Legislature faces tough choices on budget deficit
By Derrick DePledge
Advertiser Government Writer
State House Speaker Calvin Say has a crude, hand-drawn graph on an easel in his fourth-floor offices at the state Capitol, a visual reminder of the state's $1.2 billion budget deficit for advocates and lobbyists who come around asking about money.
The graph shows state expenses creeping north, while state revenues fall perilously south.
The projected deficit through June 2011 is still hard for many to grasp — it is the equivalent of about $1,200 for every man, woman and child in the Islands — but the full force is likely to hit lawmakers in the 60-day session that opens on Wednesday.
State spending cuts and targeted tax increases approved last session were not enough to offset the decline in state tax collections. Furloughs and pay cuts negotiated with public-sector labor unions and layoffs and budget restrictions imposed by Gov. Linda Lingle have still left the state with a hole in the two-year budget.
Lingle will restrict spending, refinance debt and delay state tax refunds from April to July to get through the fiscal year that ends in June. The governor has offered lawmakers a budget for next fiscal year that would cut state spending by another $378 million and generate new revenue by scooping hotel-room taxes from the counties, raising taxes on insurance commissions, and adjusting tax credits.
Lingle wants to stop paying life insurance premiums for state workers and retirees and end reimbursements for health care services in Medicare Part B for the spouses of retired state workers.
With 70 percent of the state budget devoted to labor costs — and education, health and human services programs the thrust of state spending — there are no longer any easy choices.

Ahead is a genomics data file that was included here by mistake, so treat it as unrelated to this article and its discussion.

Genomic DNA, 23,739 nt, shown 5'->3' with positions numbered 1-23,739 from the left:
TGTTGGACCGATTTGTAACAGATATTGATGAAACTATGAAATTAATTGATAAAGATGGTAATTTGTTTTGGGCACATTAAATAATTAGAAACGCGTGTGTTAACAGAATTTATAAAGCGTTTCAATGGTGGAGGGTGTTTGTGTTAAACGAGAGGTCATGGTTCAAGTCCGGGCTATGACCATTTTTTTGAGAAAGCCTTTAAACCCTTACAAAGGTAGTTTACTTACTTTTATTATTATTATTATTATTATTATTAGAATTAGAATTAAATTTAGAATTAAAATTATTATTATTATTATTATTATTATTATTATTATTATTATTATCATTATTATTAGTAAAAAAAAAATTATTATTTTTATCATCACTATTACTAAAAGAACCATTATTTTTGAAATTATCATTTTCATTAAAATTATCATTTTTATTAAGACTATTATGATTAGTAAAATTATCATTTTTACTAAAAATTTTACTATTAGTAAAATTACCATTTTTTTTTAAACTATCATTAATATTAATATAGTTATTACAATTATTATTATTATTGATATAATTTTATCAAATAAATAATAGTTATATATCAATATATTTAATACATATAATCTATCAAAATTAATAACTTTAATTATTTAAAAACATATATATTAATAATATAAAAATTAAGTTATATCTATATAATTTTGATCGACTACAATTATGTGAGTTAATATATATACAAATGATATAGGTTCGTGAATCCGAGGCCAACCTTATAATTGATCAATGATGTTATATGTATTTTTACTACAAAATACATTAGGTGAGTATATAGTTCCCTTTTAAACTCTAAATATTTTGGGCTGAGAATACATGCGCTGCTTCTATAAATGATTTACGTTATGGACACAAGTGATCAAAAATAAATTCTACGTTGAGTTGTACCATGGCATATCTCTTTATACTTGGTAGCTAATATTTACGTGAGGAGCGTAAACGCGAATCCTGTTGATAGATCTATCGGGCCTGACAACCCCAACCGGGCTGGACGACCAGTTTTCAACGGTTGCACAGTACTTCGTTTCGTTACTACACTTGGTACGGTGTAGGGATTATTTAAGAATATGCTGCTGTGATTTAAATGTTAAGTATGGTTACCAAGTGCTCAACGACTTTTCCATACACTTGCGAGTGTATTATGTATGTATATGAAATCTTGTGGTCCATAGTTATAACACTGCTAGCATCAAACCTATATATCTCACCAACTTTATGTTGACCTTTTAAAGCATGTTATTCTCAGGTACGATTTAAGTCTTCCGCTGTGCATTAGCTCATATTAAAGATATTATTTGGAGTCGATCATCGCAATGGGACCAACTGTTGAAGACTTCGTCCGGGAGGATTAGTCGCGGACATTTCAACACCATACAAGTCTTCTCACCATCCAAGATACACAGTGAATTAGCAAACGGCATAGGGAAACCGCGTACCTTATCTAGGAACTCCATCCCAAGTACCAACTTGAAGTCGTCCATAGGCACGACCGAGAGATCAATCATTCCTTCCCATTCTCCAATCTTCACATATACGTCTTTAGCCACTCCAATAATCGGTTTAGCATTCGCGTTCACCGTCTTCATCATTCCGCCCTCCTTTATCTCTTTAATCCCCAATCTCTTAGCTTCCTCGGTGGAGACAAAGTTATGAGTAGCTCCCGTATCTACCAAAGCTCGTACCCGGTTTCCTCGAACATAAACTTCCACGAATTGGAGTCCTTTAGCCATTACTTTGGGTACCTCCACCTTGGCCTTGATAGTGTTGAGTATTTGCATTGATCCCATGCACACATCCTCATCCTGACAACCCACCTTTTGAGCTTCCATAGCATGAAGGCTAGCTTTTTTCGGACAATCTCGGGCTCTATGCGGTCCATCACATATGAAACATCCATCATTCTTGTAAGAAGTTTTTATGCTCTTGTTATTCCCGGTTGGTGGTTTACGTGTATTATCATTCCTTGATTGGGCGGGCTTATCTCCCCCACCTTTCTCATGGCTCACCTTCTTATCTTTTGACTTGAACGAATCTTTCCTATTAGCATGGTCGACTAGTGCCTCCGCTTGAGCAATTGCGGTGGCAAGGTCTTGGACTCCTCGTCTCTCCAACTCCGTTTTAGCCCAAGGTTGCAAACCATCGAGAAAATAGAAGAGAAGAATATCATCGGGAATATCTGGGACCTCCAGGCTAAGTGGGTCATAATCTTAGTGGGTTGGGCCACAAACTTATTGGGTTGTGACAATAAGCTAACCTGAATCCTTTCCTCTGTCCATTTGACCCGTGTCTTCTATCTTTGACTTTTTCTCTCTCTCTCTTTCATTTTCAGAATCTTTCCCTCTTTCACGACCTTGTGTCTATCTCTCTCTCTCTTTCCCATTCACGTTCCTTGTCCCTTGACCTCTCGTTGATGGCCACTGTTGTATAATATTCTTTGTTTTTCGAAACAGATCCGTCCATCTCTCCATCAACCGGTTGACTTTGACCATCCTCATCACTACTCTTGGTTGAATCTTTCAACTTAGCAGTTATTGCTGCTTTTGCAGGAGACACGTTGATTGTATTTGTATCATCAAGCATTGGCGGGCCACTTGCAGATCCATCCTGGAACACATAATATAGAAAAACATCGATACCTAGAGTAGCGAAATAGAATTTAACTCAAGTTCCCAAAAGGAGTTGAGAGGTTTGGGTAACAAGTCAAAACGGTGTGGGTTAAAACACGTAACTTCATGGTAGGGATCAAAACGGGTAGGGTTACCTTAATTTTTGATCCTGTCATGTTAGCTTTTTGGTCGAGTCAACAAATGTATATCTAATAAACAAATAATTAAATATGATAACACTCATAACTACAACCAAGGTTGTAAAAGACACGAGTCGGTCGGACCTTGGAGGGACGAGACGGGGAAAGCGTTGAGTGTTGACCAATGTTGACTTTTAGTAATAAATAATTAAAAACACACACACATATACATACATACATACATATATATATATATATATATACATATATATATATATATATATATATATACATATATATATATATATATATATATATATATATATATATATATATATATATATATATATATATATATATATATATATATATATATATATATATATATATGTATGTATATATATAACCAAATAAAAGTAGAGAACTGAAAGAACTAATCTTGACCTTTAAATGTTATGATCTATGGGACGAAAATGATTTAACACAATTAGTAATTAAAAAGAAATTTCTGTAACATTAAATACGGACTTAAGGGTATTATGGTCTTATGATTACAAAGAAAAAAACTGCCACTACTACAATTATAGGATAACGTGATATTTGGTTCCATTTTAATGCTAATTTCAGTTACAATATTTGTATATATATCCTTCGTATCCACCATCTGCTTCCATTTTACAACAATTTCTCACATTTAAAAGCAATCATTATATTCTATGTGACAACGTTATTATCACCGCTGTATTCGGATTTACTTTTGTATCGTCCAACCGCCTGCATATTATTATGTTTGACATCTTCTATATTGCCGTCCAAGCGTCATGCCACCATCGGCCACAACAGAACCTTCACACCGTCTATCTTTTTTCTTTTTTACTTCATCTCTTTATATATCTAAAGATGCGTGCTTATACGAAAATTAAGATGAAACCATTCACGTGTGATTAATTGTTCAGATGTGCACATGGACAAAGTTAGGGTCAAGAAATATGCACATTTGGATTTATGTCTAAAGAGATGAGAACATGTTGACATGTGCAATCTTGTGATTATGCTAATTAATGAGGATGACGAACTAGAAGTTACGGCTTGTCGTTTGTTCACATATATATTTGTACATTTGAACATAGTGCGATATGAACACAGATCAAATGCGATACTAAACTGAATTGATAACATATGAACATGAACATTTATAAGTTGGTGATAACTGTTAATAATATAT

Educators and advocates for the poor will ask lawmakers to prioritize and restore some state spending, possibly undoing some of the across-the-board cuts made by the governor.
If negotiations between Lingle and the Hawaii State Teachers Association on teacher furloughs continue to lag, lawmakers will also likely be asked to step in with money to bring back classroom instruction days.
These pressures, along with a belief by many that Lingle has deferred significant budget decisions on state worker health care and retirement benefits, will force lawmakers to consider whether to tap the state's hurricane relief and rainy day funds and raise the state's general-excise tax.
Some fear that all of these options may not be enough, especially if the state Council on Revenues, which has predicted a slow recovery from the recession, lowers the revenue forecast when it meets again in March.
The council has estimated revenues will decline 2.5 percent through June, yet the actual numbers through the first half of the fiscal year are down 8.3 percent.
"You know what? I don't think they've got it," John Radcliffe, one of the state's top lobbyists, said of solutions for the deficit.
State House and Senate leaders, seeking to set an early tone for the session, have canceled traditional Opening Day receptions. They have also chosen to adjourn a week earlier than usual by reducing recess days, compressing the legislative timetable, which they hope will get lawmakers to focus on the budget.
Committee chairmen and chairwomen have been advised not to advance new programs that involve state spending unless there are credible sources of revenue.
Issues such as civil unions or restricting fireworks, potential minefields in an election year, have already cropped up. But leadership has warned against time-consuming detours.
"The state of Hawai'i is on the operating table, and we're just hemorrhaging. The doctors cannot control the bleeding," said Say, D-20th (St. Louis Heights, Pälolo Valley, Wilhelmina Rise). "Very simple, that analogy. And I'm trying my best as an individual representative to stabilize that bleeding."